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INAFI Bangladesh has launched a project on ‘Institutional Support for Productive Utilisation of Migrant Workers Remittances’
INAFI Bangladesh has launched a project on ‘Institutional Support for Productive Utilisation of Migrant Workers Remittances’. The project is supported by Remittances and Payment Challenge Fund-RPCF (a joint project named Remittance and Payment Partnership-RPP of DFID and Bangladesh Bank). Initially the project will be implemented for 18 months. RPCF has awarded a cost sharing grant to INAFI Bangladesh to commence providing skills training, entrepreneurship and business development services to migrant families and returnee migrants through 5 of its member NGO/MFIs (Padakhep, UDDIPAN, Shakti Foundation, POPI, SSS) in 14 of the most migrant-prone districts of Bangladesh (Tangail, Noakhali, Feni, Dhaka, Naraynganj, Munshiganj, Brahmanbaria, Gazipur, Comilla, Chittagong, Chandpur, Mymensingh, Narsingdi and Kishorenganj). INAFI and its members will contribute 35% towards the total cost of the project.

The International Network of Alternative Financial Institutions (INAFI) is a worldwide network providing support services for its microfinance provider members. With 25 members, INAFI Bangladesh Foundation, the national arm of the INAFI Asia network, shares the same philosophy as the international network with a focus on advancing progress of the local microfinance sector. Activities in Bangladesh encompass capacity building of member MFIs through tailor-made training, thematic conferences, seminars, credit rating, self-regulation, research & development, and advocacy on strategy and common sector issues.

People usually migrate internationally to change their destiny but their migration also transforms the conditions of their families in Bangladesh. Remittances play a significant role for socioeconomic development of poor individuals and communities around the world. MFIs can accelerate economic development through initiating programmes for remittance recipient families in addition to their traditional microfinance and microenterprise lending activities. INAFI’s partner MFIs operate in the rural areas where many migrant families live, and their experience helping the poorer members of the community are valuable for migrant families also. These migrant families may not need the microcredits, and so do not access the valuable skill building efforts that are provided by the MFIs. INAFI Bangladesh considers migration and remittances as an important tool for poverty alleviation. A significant portion of remittances is utilised in non-productive investment, so INAFI Bangladesh is giving more emphasis on productive utilisation of remittances like enterprise development, long term savings, pension scheme contributions etc.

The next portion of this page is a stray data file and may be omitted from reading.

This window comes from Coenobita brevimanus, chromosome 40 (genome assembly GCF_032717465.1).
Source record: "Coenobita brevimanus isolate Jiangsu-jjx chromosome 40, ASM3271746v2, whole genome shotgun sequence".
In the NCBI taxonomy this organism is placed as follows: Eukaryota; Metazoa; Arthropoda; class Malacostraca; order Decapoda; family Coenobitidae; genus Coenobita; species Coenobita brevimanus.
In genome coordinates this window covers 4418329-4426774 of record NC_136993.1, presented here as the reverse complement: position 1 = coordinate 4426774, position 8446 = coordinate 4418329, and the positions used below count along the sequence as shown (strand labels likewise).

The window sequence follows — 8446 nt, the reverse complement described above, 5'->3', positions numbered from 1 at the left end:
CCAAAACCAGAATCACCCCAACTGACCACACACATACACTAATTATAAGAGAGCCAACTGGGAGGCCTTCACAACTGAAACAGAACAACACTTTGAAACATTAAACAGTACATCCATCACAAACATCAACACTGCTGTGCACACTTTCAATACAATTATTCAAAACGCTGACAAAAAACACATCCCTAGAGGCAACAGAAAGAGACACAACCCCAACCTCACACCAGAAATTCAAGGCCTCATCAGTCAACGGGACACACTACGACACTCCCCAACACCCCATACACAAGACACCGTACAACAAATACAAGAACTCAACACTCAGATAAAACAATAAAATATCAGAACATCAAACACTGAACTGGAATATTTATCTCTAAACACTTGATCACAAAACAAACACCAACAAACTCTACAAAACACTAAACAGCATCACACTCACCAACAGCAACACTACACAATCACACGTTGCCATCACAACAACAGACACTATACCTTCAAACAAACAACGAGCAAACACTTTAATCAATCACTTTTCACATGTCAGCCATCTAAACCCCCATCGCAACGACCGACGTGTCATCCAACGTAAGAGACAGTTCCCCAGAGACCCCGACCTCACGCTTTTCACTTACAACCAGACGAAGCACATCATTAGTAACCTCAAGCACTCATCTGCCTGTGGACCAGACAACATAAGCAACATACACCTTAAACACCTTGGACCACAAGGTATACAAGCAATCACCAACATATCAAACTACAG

Over an 18 month period, the project’s activities will enable INAFI and its members to establish themselves as professional providers of services that can be continued in a sustainable manner. Existing training materials of INAFI Bangladesh and its partner MFIs on enterprise development will be fine-tuned and new materials developed; 100 staff of the 5 MFIs will be trained as trainers; 2,000 migrant family members will be provided with basic finance and marketing skills; 2,000 clients will be provided with business skills, especially on chicken rearing; 500 clients will benefit from business development services; facilities for linkages in between enterprises, suppliers, buyers, and other parties provided; 100 enterprises will be linked with SME Foundation and mainstream financial institutions; and 5 peer groups workshops to allow clients to share experiences sharing will be conducted. The aim of these activities is to allow migrants, returnees, and their families the opportunity to build successful and profitable commercial enterprises and can operate those profitably.

The project is expected to have positive impact on micro, meso and macro level economy. The micro level or client level impact indicators are investment enhancement, increased family income, increased working capital and assets, higher savings, increased social security, household employment generation, and skills and technical knowledge development. The meso level impact indicators include vibrant rural economy and financial market, employment generation in the rural areas, and economic multiplier effect. The macro level positive impact indicators are SME development, development of backward linkage facilities for large industry, employment generation, contribution to GDP and increased remittance flow.

   

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